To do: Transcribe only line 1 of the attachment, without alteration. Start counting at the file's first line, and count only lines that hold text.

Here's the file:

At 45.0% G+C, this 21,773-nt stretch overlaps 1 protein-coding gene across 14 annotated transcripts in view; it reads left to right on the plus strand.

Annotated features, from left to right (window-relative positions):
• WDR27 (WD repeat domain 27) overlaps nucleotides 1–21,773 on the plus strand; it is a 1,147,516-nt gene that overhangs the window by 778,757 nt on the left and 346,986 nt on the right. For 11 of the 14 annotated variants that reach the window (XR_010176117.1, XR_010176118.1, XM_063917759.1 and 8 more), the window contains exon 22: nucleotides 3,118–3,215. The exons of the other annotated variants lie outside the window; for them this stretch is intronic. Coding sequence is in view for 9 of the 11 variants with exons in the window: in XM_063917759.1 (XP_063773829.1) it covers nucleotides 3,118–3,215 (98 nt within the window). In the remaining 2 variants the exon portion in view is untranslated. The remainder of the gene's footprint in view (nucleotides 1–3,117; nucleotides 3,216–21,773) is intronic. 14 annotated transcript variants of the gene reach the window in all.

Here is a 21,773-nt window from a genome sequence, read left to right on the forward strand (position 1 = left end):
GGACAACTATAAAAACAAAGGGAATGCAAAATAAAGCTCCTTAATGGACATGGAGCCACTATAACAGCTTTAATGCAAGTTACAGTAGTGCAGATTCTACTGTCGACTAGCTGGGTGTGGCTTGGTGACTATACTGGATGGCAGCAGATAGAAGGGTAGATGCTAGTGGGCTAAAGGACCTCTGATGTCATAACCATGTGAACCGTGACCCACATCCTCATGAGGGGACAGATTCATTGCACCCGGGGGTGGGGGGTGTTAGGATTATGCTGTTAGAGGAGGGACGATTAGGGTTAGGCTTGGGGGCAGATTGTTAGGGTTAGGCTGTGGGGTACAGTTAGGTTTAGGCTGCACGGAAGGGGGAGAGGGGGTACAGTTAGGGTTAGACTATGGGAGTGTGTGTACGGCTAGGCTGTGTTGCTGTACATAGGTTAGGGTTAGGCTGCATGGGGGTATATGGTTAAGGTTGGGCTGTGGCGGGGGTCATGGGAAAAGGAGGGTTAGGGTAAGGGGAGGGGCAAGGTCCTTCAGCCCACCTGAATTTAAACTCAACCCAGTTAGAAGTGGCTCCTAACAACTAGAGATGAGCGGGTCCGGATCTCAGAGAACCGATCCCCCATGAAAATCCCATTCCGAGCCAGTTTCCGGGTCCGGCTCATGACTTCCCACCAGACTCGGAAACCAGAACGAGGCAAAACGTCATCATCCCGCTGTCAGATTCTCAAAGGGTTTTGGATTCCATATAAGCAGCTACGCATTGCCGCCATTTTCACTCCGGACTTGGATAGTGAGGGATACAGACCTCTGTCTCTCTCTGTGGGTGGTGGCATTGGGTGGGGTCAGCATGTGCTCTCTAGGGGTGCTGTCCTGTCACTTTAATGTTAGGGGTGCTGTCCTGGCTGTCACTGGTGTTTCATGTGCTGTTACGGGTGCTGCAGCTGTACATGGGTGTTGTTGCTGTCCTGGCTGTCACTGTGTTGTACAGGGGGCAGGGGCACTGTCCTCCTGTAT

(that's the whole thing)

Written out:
At 45.0% G+C, this 21,773-nt stretch overlaps 1 protein-coding gene across 14 annotated transcripts in view; it reads left to right on the plus strand.